Assessing the Viability of Solid Sorbents for CO2 Capture From Coal-Fired Power Plants

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    Intermediate
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Carbon capture and sequestration (CCS) can be an important component of reducing worldwide CO2 emissions from stationary point sources, such as coal-fired power plants. Aqueous amines and ammonia are being demonstrated for CO2 capture in a temperature swing cyclic process. Solid sorbents can also be used in a similar process, but have the potential to drastically reduce the energy required to release the CO2 during material regeneration. However, the majority of solid sorbent research is being conducted on lab-scale samples without significant consideration of process and/or equipment design.

ADA Environmental Solutions is examining available sorbents as well as process equipment options to assess the viability and accelerate development of solid sorbents as a CO2 capture option through a DOE Cooperative Agreement and supplemental funding from EPRI and industry. During the first phase of this program, ADA is evaluating materials from top sorbent developers throughout the world. Over 90 materials have been tested using a fixed bed screening device and simulated flue gas over multiple adsorption/regeneration cycles. These materials have been compared based on their respective theoretical regeneration energies. Several materials have properties that are promising when compared to industry benchmarks. Furthermore, additional materials are scheduled for characterization as materials are improved and more developers become aware of the opportunity to have their materials evaluated.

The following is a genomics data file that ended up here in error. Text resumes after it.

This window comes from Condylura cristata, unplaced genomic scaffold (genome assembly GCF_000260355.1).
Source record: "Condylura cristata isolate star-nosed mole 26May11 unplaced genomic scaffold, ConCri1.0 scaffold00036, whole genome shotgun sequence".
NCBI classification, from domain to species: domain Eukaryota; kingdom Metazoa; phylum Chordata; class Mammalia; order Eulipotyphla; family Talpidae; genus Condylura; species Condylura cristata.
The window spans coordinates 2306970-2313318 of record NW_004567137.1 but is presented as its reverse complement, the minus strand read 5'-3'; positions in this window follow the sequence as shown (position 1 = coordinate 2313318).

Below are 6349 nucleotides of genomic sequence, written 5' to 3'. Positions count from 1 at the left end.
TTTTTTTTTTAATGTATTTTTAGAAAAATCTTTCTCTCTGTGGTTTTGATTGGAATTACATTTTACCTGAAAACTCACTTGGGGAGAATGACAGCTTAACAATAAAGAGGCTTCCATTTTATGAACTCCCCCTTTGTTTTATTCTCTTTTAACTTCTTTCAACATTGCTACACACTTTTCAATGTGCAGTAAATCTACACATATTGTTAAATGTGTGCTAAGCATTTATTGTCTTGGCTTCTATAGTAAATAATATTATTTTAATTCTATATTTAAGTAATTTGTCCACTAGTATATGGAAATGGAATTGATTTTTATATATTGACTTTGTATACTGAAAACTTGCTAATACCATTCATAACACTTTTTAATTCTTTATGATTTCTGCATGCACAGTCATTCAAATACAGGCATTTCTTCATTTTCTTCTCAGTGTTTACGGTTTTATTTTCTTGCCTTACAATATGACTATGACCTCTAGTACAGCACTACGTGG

Materials demonstrating the most promise from the initial tests have been characterized in a fixed-bed reactor on actual flue gas from a lignite-coal fired electric generating unit (EGU). Field testing in a fluidized bed reactor is schedule for late 2009. In a parallel effort, large-scale process options are being reviewed and evaluated. An update on the progress of the project, including results from screening tests (i.e. theoretical regeneration energies and working CO2 capacities) as well as options for process equipment will be discussed.&'
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